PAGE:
Unlike an opinion or a viewpoint, truth is fixed, not subject to interpretation and doesn’t change based on circumstances.  We live in a world that wants to take the sharp edges off the truth when it doesn’t fit what we believe to be fair or just.  We also seek to blur the message of the truth when it’s inconvenient, doesn’t accommodate, or is inconsistent with our lifestyle.  Now most everyone has little or no problem accepting the laws of nature but when it comes to the law of God, some are quick to doubt both its existence and universal applicability.  This is curious since the laws of nature were created by God, but that’s a discussion for another time.        By contrast, a lie by its very nature is a contrivance, subject to change based on its creator’s self-interest and objective.  Lies come and go, but the truth is fixed and everlasting.  Paul uses a metaphor to contrast the truth from a lie, by describing the truth as a quality that those who are mature possess.  Those who do not possess or value the truth are like “infants, tossed back and forth by the waves, and blown here and there by every wind of teaching and by the cunning and craftiness of men in their deceitful scheming.”

Most of us are familiar with the quote, “The truth will set you free.”  It’s a statement made by Jesus to his followers to convince them that he is the truth in human form, the Son of God; that what he says is the truth, because he is God.  What is not often repeated is what precedes Jesus’ statement, “Then you will know the truth, and the truth will set you free.”  If we are to arm ourselves with the truth, to face the battles which are endemic in this world, then it goes without saying, knowing the truth is essential.  It’s like taking a test in school without going to lectures or studying the material, yet expecting to do well.  Silly as this may seem, it’s the approach many take in life and love; and then are surprised when they fail.  Knowing the truth isn’t only about knowing right from wrong, but also about seeking out what God’s will is, in any given situation.  The conflict that Tom and Mary were facing is a good example.  Did they go to God before they both submitted to their working arrangement; did they ask God if this is what he wanted them to do?  Some may say, well that’s silly.  Do you really expect God to answer you with any degree of specificity?  The answer is yes!  In the case of Mary and Tom, the old adage that “an ounce of prevention is worth a pound of cure” could certainly be applied.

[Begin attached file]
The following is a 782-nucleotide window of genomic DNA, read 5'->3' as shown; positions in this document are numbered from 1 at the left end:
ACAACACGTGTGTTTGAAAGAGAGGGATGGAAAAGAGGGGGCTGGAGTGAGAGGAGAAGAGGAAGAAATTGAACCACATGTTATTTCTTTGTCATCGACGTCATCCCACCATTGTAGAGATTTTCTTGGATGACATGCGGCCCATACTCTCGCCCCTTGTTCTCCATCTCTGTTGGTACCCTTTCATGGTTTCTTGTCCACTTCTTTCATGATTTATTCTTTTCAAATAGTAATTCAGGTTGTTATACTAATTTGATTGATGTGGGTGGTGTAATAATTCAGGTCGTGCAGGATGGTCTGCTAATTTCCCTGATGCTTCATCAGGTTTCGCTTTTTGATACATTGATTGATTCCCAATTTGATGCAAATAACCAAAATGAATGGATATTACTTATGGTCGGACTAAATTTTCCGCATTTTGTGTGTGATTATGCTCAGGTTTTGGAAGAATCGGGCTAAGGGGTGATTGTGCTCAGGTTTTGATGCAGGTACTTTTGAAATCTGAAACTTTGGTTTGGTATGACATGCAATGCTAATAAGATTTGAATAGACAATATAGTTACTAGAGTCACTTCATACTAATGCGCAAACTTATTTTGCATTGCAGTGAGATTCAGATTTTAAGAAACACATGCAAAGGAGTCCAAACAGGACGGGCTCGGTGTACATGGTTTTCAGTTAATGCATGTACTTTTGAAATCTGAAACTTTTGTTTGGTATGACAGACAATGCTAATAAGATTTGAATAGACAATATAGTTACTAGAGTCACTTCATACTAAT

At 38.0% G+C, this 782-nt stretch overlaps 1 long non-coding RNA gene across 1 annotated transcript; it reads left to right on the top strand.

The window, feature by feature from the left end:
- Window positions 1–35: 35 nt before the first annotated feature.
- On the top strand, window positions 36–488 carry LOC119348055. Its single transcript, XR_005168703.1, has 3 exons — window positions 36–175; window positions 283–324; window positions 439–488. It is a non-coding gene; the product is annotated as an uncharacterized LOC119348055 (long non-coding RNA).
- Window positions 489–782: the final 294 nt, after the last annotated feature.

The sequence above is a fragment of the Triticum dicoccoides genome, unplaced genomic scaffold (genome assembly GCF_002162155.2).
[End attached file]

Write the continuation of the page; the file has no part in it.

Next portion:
When you are faced with making a decision or are responding to a crisis in your life, do you seek God’s counsel first?  Do you dig into God’s word and look for answers or application?  Do you get on your knees and ask God directly, “what should I do?”  And if you do, do really expect an answer?  Jesus tells us, without ambiguity, “Your heavenly Father knows your needs; seek him first and his righteousness and all these things will be given to you.  Therefore, don’t worry about tomorrow, for tomorrow will worry about itself.  Each day has enough trouble of its own.”  Do you seek the truth that only comes from God, or do you seek the truth from a world controlled by the prince of lies, Satan.  If you get advice from the world, do you hold it up to the light and truth of Scripture and the words of Christ?  Do you just settle for what you want to hear, instead of searching for what you need to hear?  It is how you answer these simple questions that will determine whether you find the truth that will set you free from the anxiety and conflicts of everyday life; then rearm you every day to face the challenges that will surely come your way.